Have a family masterpiece day where all you do is create art. Put up a sheet or extra large piece of paper in your backyard and let your whole family paint it how they’d like. Or find objects you want to paint. You could also check Pinterest for some great ideas on art projects. Inner Child Fun has some good ideas on splatter painting and How Wee Learn has some amazing ideas for art projects.

6 Ideas For Fun Staycation Days At Home

How about hosting a family sports day? You could schedule the ball hockey tournament at 10, the ultimate frisbee challenge at noon and the ping pong competition at 2. Of course, take a break with some sports-themed snacks too. I got this fantastic idea from Parents.com.

Bargainmoosers, how will you spend your staycation?

Banner photo credit: Jesse Millan

Moose Rating (2 votes)
June 24

Buying Art On A Budget: How To Do It

Posted by on June 24, 2014 at 8:00 PM

Buying Art On A Budget: How To Do It

My husband and I love original artwork.  My sister and brother-in-law are avid art collectors, and we really started to appreciate original artwork through them.  They have moved back and forth between Canada and England a few times, and in the process they have asked us to store some of their art between moves, which meant that we had some beautiful original pieces in our house, which we didn’t have to buy.   Unfortunately we had to give it back, but it was an eye opener for us in terms of what kind of art we like, and how much we value it.  Don’t get me wrong, we aren’t educated in the complexities of art, we simply like what we like.  We have been able to build a small original art collection ever since we came to the realization that it makes us happy.  How have we been able to do it on a budget?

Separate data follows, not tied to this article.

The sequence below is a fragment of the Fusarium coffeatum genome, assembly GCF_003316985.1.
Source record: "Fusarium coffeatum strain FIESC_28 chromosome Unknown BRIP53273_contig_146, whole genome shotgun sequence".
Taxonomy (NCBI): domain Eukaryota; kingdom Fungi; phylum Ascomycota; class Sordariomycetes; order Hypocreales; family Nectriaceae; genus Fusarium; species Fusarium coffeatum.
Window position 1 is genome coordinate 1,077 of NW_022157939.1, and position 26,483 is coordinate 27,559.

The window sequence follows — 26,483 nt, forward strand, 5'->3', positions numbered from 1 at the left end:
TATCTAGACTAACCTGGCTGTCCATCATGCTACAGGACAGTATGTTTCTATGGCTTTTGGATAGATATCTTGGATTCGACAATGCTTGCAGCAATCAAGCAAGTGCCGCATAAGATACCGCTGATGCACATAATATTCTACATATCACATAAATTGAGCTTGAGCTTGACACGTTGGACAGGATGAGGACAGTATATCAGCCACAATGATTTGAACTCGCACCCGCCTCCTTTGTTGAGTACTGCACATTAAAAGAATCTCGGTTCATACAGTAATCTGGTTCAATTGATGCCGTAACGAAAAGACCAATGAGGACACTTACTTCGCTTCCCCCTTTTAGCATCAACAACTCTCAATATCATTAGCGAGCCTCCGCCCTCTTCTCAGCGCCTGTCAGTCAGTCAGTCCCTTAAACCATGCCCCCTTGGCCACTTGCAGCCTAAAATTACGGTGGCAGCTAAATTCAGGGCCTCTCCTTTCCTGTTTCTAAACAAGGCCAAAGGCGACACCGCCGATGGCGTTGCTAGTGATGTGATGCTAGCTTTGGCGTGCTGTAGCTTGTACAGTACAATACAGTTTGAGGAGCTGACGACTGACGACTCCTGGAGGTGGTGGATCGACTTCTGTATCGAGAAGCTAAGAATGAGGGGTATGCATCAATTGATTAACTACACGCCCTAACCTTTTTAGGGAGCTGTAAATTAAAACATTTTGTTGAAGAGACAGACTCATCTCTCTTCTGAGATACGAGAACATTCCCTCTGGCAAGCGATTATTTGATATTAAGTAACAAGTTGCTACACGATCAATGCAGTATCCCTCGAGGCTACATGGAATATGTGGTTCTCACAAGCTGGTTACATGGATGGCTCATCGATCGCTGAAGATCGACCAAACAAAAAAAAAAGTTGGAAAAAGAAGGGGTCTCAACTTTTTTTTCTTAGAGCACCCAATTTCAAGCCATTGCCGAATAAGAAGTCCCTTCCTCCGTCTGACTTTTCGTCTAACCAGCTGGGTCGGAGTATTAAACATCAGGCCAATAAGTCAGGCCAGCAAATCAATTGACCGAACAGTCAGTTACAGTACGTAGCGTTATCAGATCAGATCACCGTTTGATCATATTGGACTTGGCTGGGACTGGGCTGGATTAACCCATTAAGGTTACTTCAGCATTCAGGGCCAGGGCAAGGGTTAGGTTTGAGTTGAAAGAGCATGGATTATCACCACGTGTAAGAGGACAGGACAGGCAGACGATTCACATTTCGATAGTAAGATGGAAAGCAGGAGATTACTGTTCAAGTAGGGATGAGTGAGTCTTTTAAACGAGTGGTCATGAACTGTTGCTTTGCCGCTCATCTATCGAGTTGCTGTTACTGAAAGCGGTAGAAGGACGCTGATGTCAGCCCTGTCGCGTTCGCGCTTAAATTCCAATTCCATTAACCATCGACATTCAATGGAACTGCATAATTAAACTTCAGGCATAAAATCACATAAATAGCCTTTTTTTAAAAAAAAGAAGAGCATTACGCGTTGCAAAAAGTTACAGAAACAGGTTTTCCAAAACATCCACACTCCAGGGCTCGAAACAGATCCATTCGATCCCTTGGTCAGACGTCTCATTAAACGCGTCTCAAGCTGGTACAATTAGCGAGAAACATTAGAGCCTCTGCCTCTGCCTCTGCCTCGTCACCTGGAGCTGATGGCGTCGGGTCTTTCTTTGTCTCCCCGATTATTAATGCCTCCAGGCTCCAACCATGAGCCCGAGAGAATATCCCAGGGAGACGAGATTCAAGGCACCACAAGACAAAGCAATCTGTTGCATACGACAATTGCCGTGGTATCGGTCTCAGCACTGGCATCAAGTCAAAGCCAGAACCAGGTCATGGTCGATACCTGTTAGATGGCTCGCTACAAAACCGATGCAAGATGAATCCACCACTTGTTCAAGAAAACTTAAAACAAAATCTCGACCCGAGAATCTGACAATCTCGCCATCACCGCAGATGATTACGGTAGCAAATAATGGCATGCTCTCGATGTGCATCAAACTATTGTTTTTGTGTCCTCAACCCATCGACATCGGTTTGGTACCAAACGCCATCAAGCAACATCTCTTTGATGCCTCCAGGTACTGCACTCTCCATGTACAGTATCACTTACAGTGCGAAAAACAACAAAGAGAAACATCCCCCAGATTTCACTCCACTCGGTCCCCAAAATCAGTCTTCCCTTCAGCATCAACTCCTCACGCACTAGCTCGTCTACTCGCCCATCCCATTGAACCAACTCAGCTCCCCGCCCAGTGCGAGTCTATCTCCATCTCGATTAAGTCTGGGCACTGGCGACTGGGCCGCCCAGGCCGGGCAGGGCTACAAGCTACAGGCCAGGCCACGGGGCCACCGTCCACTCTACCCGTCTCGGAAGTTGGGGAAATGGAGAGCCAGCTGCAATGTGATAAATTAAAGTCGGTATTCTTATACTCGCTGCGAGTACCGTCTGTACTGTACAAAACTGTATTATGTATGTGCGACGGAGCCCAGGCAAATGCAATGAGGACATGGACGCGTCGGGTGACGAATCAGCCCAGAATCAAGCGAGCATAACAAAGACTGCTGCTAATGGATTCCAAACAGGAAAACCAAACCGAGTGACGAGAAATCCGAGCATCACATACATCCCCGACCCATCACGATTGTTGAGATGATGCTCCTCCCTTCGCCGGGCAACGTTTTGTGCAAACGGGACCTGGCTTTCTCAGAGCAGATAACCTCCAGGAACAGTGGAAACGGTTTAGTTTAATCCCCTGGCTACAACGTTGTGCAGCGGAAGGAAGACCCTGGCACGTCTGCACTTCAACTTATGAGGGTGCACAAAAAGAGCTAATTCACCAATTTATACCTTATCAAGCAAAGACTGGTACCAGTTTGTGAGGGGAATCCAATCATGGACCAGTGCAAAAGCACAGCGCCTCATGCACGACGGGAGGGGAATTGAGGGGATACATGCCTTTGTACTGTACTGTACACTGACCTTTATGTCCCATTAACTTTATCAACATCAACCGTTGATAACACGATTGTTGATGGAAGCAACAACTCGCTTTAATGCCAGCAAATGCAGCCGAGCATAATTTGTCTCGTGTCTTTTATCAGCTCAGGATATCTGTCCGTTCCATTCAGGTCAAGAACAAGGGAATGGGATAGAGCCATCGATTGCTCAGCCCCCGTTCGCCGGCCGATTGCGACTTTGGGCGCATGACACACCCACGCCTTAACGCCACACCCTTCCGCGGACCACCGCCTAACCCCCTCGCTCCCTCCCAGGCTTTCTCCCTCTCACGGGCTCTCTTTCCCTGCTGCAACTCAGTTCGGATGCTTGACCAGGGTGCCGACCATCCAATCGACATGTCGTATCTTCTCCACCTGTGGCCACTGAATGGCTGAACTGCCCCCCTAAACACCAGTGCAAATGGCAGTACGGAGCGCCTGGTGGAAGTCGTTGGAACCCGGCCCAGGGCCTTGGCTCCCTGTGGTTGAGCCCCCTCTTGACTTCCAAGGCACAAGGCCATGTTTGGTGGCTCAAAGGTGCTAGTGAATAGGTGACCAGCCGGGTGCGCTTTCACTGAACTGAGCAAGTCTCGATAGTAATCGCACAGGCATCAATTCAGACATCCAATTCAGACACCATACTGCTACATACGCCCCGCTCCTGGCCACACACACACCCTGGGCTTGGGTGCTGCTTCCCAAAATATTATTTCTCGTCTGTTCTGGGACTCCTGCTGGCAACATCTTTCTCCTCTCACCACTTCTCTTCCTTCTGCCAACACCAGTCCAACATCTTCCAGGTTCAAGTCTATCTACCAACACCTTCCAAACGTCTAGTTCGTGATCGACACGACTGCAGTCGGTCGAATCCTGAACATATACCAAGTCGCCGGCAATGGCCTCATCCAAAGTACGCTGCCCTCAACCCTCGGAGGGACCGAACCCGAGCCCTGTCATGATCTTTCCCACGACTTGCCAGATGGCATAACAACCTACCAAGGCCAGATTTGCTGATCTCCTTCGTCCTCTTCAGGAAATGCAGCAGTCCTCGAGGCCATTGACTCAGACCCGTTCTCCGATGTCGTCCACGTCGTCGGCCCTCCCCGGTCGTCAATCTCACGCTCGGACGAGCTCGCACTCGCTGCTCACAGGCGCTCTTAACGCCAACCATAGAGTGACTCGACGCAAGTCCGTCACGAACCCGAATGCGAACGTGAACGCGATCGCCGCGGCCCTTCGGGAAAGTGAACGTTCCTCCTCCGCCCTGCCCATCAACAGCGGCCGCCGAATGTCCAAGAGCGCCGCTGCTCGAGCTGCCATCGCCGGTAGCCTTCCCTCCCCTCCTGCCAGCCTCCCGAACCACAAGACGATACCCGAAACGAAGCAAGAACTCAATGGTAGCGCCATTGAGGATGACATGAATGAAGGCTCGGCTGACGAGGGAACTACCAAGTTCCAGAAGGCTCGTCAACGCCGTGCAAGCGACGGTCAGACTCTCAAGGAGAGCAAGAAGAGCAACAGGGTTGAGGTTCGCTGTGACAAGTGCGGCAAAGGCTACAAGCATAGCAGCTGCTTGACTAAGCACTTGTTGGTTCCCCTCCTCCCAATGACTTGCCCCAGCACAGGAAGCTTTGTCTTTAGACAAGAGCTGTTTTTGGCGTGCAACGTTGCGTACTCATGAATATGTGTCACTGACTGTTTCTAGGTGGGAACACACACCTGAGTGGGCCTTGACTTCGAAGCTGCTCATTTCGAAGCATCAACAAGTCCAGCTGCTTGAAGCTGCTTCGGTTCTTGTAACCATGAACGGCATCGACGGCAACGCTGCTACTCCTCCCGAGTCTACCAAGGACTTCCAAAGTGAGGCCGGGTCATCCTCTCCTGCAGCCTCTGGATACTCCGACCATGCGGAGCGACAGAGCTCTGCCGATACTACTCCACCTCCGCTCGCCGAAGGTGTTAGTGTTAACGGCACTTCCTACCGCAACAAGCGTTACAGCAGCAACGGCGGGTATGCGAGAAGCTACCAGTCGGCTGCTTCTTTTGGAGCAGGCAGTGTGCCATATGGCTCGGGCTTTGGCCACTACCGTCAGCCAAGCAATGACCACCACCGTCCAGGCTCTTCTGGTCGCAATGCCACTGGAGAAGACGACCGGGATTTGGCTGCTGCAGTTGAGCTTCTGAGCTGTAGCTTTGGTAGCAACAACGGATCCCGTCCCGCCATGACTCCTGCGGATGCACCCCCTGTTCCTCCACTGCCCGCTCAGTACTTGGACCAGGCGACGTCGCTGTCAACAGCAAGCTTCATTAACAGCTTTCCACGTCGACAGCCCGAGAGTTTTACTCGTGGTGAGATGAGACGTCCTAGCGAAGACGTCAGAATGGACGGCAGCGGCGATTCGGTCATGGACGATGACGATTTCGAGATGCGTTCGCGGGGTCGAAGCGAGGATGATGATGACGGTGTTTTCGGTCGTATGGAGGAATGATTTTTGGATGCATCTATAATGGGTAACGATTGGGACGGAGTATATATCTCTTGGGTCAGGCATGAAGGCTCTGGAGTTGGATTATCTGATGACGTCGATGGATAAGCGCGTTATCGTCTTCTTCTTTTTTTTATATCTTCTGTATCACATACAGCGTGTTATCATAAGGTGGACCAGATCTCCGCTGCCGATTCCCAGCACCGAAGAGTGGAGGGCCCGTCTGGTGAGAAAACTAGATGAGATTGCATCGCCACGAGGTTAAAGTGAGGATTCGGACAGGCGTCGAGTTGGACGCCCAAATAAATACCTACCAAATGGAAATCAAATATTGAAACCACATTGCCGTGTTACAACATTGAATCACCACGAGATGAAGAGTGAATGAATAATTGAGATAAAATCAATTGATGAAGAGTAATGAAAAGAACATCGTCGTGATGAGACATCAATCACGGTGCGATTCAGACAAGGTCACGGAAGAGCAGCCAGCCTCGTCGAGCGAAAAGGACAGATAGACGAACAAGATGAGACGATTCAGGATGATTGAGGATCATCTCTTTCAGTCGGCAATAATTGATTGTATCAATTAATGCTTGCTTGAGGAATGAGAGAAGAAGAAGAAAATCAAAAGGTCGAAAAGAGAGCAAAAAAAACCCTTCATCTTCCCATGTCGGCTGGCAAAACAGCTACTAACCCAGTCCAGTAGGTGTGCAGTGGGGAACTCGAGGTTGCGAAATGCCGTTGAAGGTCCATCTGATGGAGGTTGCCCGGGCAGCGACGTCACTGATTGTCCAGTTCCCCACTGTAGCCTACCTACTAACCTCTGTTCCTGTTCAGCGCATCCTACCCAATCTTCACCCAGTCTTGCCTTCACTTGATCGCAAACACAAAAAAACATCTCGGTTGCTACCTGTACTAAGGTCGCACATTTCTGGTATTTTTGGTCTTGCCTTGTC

Local art shows/artist studio tours

Every year our city holds something called an artist studio tour.  It occurs each spring, we take the kids, and it is an amazing opportunity to actually meet the artists you are considering purchasing a piece of artwork from.  Because the tour is in their actual homes you can see their studio, how they create their works, and where they live.   There are studio tours across the country, in Quebec, London and PEI.  During the tours the artists will usually have a variety of different sized pieces, and they usually have small prints to purchase, which are generally quite affordable.  The art we bought this year was a beautiful piece we saw on the wall which was already framed, which for us is a huge bonus since framing of art can be expensive and sometimes difficult to find a reputable supplier.  Generally if we have framing that needs to be done we will take items to Costco.

New/young artists

Artists who are still in school or have just graduated are usually struggling to start their careers.  It is very difficult to make a living as a working artist especially when you are just starting out.  Because of this, the prices of pieces from new and younger artists are cheaper than purchasing a piece from an established artist.  Usually the art community in your city will be tight knight, so ask around and get recommendations from family and friends.  Check out university or college art shows as well, you never know what great deals you can find.